Itchy, uncomfortable shirts with giant tags that rub and irritate the neck. Tight, awkward pants that bunch up and leave creases on the skin.
For people struggling with a heightened tactile sense, this can be how they feel every day in normal clothing. For the rest of us? Hey, there’s a reason why sweatpants and loose t-shirts are more popular than starched, formal clothing.
Personally, I can’t imagine spending more than ten minutes in a scratchy sweater. It’d be enough to drive anyone insane. So how do sensitive people make it through the day?
Well, they struggle. Sometimes, with children, they can’t even pinpoint where the difficulty lies. They’re just restless, uncomfortable, and barely able to focus on simple tasks. Just like the rest of us would feel in really stiff, scratchy, heavy, uncomfortable clothing. Except we’d be thinking, Ack, get it off! Get it off now!
Thankfully, there are more solutions out there now than ever before.
Companies are stamping shirts with their logos instead of placing protruding, irritating advertisement tags in the neck. Especially for children’s clothing. The same goes for underwear and even some pants. Any Target, Sears, or Wal-Mart carries legions of them.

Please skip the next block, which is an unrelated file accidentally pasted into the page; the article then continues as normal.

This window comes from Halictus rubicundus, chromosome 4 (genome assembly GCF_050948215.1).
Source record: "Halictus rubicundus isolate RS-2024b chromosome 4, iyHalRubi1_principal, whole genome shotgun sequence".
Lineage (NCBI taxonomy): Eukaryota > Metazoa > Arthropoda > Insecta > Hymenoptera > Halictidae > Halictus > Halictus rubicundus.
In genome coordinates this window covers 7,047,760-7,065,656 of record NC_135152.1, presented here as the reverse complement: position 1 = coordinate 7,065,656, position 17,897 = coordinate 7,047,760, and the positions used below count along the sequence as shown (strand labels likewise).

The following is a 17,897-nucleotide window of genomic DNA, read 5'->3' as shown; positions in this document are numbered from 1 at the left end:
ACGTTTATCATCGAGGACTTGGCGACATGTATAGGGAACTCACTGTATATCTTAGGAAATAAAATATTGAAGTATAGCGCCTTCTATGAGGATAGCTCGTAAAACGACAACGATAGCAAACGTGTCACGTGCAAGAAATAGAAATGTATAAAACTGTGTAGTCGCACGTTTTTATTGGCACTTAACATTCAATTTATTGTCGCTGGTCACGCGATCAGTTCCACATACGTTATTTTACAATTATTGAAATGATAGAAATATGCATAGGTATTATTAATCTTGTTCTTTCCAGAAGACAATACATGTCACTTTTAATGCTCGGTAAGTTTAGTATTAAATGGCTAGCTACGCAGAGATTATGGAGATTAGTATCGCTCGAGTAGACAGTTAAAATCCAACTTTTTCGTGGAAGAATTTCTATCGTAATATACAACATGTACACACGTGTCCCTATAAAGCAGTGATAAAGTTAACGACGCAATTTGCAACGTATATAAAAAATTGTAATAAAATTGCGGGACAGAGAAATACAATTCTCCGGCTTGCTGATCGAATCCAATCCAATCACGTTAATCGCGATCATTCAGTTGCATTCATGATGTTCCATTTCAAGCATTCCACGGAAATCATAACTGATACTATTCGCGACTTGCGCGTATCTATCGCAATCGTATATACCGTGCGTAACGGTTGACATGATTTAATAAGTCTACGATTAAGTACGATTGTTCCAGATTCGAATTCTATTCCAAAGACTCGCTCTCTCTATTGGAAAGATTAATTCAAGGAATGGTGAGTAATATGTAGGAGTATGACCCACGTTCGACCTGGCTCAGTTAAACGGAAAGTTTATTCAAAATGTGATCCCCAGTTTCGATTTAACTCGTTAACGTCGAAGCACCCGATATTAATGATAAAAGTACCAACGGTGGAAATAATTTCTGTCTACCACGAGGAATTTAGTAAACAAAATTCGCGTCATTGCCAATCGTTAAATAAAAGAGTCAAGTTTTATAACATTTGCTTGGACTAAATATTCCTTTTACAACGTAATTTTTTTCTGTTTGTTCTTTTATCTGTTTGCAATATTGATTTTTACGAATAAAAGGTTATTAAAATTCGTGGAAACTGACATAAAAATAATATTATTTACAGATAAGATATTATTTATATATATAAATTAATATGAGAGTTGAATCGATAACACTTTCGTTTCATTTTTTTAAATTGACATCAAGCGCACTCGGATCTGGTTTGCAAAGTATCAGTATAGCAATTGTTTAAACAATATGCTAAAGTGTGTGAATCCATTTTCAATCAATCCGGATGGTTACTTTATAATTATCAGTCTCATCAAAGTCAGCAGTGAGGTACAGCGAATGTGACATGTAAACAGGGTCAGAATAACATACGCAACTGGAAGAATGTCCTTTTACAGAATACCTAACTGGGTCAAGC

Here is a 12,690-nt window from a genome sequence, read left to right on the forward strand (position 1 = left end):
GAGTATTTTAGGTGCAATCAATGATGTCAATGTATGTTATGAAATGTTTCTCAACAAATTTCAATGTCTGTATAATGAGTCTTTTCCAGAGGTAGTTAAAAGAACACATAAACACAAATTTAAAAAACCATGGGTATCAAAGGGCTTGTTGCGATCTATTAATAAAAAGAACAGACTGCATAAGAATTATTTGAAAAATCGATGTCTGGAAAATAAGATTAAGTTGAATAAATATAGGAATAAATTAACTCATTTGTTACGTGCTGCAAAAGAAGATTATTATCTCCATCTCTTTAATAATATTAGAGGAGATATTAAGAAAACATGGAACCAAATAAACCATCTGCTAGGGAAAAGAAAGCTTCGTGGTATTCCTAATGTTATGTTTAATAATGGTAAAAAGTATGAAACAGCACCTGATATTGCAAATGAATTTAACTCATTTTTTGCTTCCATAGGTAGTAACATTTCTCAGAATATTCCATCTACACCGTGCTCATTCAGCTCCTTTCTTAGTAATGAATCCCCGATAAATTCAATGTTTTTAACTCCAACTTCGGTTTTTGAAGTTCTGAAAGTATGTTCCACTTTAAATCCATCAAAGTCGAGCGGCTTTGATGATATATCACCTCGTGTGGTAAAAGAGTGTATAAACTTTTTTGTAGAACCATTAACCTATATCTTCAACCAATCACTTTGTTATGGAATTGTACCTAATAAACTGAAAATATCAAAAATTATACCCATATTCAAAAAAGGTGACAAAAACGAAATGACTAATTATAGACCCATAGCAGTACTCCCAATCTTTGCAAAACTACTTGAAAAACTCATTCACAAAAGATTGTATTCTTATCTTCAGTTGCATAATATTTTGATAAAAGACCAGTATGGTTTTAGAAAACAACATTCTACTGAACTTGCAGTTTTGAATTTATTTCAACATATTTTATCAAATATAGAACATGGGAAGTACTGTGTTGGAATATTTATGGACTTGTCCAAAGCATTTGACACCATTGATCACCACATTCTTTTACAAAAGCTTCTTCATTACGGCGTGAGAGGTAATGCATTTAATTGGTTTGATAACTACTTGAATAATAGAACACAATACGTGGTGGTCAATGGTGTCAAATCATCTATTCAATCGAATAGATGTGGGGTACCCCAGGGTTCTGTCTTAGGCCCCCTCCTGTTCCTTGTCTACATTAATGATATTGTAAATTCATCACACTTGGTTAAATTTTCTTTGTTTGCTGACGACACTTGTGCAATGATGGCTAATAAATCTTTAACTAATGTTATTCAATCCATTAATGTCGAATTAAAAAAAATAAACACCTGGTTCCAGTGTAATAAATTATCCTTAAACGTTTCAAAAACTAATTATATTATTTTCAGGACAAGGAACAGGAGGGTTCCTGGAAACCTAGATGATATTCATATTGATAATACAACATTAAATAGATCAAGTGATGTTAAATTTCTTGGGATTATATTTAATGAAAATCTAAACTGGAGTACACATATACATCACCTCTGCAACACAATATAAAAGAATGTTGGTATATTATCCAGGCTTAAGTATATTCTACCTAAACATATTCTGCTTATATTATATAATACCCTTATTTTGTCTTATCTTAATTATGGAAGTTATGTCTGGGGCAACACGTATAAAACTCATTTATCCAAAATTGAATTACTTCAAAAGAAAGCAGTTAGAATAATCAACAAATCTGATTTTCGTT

Jeans are not the only pants out there anymore. Sure, they’re tough and strong, but the fabric weave can sometimes be rough on super-sensitive skin. Personally, I’ve found Sears to be the best place to purchase loose, non-button, non-denim pants. And sweatpants are available everywhere.
Comfortable fabrics – my boys like 100% cotton – also play a role. Thankfully, it’s plentiful and cheap. Some people prefer a thicker weight – to the point of shunning sheets at night in favor of a heavy comforter, even in summer – while others like a lighter, thinner fabric. It all depends on the individual, and his/her tactile needs.
Why bother? It’s about the results.
Suddenly, a tactile-sensitive kid is able to concentrate. To act normally, like he/she isn’t surrounded by an irritating swarm of gnats. Crankiness can fade. Everything sort of relaxes for them, and thought processes are able to move more smoothly again.
In short, it’s a huge relief. And there are no therapists, analysts, or specialized equipment to pay for. I’ll take improved concentration and a happier kid at a bargain store price any day!
For more on sensory sensitivity, I highly recommend the Out-of-Sync Child books by Carol Kranowitz. There are also therapies out there like skin-brushing, that may or may not improve skin sensitivity. Let me know what works for you!